Heading home from a hectic night shift, taxi driver Chow (Phillip Ko Fei) is shocked when a stranger runs into the path of his vehicle. The stranger proves to be a shaman, on the run from neighbouring villagers whose ancestral cemetery he’s defiled. Whilst Chow ferries the sorcerer back to his rundown shanty, he is warned that their crossing paths can only lead to ill-fortune or death for the cabbie and/or his loved ones. Almost immediately the omen grinds into action when Chow’s wife, Irene (Maria Yuen), finds herself in a torrid affair with oily gambler Anthony Fong (Norman Chu) after the two come to mutual attention at the casino where she works.
But the idyllic dreams of a bored housewife are quickly dashed once Fong callously dumps her, in favour of his wealthy wife, and the resultant fracas leaves Irene stranded and alone in the outer suburbs. It also swiftly throws her at the mercy of a pair of violent youths, who terrorise her into an abandoned building before raping and murdering her. Once news of her fate reaches Chow, he is so overwhelmed with both shame and blinding rage that he immediately hunts down the shaman. Forcing the necromancer into promise of supernatural vengeance, Chow is given final warning that his revenge will be undeniably horrific, but also come at devastating cost to himself.
By the time ‘Seeding of a Ghost’ (1983) made its theatrical debut in the final moments of its release year production company, Shaw Brothers Studios, was already drawing up exit plans to shutter its feature film arm and focus its energies on the small-screen via their broadcaster, TVB (Television Broadcasts Limited). At that stage, the writing had been on the wall for some period. Major rival, Golden Harvest (itself borne of two former Shaw executives) had long since snatched domestic market share from their once dominant competitor, the New Wave movement had shifted audience attentions away from “old-fashioned” product, and a plethora of independent filmmakers had begun popping up and vying for their own piece of the box office pie.
An odd choice then, for a fading A-list studio turned latter-day B-movie factory, to commission a cheap imitator akin to ‘Seeding of Ghost’ (harkening back to the glory days of their seventies Southeast Asian shockers such as the ‘Black Magic’ films) to spar at the box office against the likes of Jackie Chan’s rising star or as lead-in to 1984’s Chinese New Year season. But that’s exactly what the Shaw’s did, so in retrospect it’s not exactly hard to figure out why the film had such a short two week run before disappearing into home video obscurity and ultimately embraced internationally by cult movie fans around the globe. However, just like Yeung Kuen’s completely forgettable supernatural thriller of the previous year, ‘Hell Has No Boundary’ (1982), ‘Seeding of a Ghost’ isn’t exactly what you’d call the highpoint of Hong Kong horror of its era; nor is it anywhere near the spurious accolade of being “the goriest Hong Kong movie ever made” as has it been overhyped for years.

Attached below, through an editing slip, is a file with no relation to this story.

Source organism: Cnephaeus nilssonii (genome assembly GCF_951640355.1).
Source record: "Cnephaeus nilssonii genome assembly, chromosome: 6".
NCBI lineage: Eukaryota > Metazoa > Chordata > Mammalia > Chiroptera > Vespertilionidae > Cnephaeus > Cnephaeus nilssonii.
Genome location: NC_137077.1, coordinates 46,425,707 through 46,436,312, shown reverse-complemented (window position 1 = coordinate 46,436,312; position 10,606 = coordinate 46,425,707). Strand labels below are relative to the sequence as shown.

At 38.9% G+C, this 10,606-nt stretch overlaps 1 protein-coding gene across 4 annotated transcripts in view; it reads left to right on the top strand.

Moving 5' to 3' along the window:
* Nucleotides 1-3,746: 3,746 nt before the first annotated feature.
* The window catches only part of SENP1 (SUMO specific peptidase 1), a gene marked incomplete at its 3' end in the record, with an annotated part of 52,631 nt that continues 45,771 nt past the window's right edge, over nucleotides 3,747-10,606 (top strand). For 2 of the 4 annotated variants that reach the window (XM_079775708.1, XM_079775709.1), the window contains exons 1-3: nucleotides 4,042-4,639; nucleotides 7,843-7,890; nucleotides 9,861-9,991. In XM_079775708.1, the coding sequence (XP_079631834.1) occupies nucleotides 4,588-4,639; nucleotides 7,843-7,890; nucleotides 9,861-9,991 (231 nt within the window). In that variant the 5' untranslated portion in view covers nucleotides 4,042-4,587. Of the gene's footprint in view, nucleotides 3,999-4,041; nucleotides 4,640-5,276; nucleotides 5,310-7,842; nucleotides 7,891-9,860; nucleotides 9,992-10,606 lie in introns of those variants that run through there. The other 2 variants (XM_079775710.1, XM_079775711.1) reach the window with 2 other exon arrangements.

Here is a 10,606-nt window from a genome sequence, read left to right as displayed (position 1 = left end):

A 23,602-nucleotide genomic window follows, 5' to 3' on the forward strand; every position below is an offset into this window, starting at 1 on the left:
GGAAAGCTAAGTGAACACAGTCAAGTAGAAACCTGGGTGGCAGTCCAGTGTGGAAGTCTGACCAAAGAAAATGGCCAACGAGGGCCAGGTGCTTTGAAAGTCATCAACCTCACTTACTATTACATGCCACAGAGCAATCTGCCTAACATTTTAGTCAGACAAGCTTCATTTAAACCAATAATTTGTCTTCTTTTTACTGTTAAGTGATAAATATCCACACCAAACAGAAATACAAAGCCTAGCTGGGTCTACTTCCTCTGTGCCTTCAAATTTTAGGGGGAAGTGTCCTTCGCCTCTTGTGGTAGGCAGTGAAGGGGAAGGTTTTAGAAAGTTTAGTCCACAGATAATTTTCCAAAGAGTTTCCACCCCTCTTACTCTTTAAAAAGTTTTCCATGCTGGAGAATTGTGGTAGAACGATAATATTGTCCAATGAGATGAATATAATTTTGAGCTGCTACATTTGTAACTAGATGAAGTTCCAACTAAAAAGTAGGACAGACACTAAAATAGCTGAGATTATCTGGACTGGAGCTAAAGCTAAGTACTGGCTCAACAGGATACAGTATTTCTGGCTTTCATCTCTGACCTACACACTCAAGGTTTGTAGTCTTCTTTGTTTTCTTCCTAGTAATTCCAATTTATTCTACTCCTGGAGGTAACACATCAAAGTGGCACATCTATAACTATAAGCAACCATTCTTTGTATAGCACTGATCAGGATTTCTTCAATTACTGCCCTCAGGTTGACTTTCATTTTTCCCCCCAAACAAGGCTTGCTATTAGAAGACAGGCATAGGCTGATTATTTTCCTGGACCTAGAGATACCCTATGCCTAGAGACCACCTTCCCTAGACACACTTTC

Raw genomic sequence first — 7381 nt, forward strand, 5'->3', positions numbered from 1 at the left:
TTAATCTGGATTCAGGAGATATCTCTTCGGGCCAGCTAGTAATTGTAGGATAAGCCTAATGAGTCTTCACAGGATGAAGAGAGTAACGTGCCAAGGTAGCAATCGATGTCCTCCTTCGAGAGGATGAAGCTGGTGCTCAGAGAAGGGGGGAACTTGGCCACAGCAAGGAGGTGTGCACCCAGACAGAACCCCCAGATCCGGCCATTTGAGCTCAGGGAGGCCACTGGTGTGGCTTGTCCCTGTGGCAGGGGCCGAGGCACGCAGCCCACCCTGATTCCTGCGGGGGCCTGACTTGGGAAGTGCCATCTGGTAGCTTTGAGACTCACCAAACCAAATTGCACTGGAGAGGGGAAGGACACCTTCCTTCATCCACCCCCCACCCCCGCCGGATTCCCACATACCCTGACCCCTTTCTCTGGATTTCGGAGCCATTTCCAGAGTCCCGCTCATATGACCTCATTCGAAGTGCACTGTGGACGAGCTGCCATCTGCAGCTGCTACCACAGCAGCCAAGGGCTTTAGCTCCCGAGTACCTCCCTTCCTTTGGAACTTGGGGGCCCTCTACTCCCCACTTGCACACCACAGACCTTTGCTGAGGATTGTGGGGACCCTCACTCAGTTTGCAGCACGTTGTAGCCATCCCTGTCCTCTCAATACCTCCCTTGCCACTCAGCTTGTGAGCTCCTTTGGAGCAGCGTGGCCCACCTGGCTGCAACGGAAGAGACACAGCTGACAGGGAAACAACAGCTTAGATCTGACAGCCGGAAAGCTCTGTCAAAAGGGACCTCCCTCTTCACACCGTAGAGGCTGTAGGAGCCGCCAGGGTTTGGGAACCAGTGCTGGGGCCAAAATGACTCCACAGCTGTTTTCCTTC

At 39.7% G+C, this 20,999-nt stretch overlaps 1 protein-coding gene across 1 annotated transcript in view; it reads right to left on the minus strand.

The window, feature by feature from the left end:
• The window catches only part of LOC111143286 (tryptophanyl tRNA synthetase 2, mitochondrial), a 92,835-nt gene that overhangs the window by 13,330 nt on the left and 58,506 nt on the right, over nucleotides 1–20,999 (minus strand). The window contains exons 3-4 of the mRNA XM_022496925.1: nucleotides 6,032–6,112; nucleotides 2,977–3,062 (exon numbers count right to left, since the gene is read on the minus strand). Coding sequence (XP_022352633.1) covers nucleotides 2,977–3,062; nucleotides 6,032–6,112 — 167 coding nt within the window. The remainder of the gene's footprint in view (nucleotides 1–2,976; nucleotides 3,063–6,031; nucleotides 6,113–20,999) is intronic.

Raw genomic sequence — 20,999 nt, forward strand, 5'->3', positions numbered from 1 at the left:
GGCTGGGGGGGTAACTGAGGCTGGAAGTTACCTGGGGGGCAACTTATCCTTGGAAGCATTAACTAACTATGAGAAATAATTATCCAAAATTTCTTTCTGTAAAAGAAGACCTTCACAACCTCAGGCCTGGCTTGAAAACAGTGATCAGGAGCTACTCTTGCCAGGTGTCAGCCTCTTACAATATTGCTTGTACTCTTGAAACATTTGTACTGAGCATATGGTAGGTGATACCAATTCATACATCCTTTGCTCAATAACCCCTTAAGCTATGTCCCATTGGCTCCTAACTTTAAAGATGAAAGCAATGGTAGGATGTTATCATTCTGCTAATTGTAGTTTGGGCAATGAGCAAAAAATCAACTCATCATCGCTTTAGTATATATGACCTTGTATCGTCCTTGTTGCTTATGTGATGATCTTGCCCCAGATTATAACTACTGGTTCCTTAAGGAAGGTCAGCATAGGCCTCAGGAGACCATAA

Those expecting a rerun of early eighties shockers from the same period such as ‘The Imp’ (1981), ‘Devil Fetus’ (1983), ‘Possessed’ (1983) or ‘The Rape After’ (1984) are best advised to reign in their expectations considerably. ‘Seeding’ is (a large) part soft-core pornography, resplendent in gratuitous slow motion, abundant armpit hair and sleazy saxophone on the soundtrack, part hokey black magic rituals, part screwball comedy and ten minutes of finale ‘The Thing’-inspired splatter (albeit undoubtedly achieved on that film’s coffee budget). As with much of Yeung’s output over his career, from ‘Lucky Seven’ (1970) to ‘Bloody Beast’ (1994), story structure takes an awfully long time to get anywhere and when it does, proceedings are punctuated by a series of cobbled together vignettes before wrapping up in perfunctory fashion. There’s been the odd outing where Yeung has achieved a modicum of finesse, the later ‘Twisted Passion’ (1985) being a good example, but ‘Seeding of a Ghost’ never really excels beyond its threadbare, B-movie assembly line origins.
Admittedly, the eponymous ritual is undeniably the film’s highlight – a lurid combination of basic puppetry and cel animation – but apart from those few minutes and the blood-soaked climax (also saddled with some gooey but silly puppetry) there’s nothing much of outrageous consequence for genre fans of any background to get excited about. Some brains are gobbled up, some worms are thrown up, and a pair of pretty young things run about in the buff (all captured lovingly by ‘Corpse Mania’s cinematographer Li Hsin Yeh) but as far as comparisons with the greats of Shaw horror history? ‘Seeding of a Ghost’ is no ‘Ghost Eyes’ (1974), ‘Black Magic’ (1975), or even ‘Oily Maniac’ (1976) for that matter, and remains a tepid follow-up to Kuei Chih-Hung’s preceding black magic classics ‘Bewitched’ (1981) and ‘The Boxer’s Omen’ (1983). For the undemanding genre fan, or neophyte viewers just discovering Asian horror, ‘Seeding of a Ghost’ is that illustrious “beer & pizza” time waster that provides a taster of what else to expect. However, for those looking for something a little darker or outrageous, any of the other titles mentioned herein are arguably far better places to start, especially the aforementioned (and wildly superior) Kuei Chih-Hung black arts thrillers.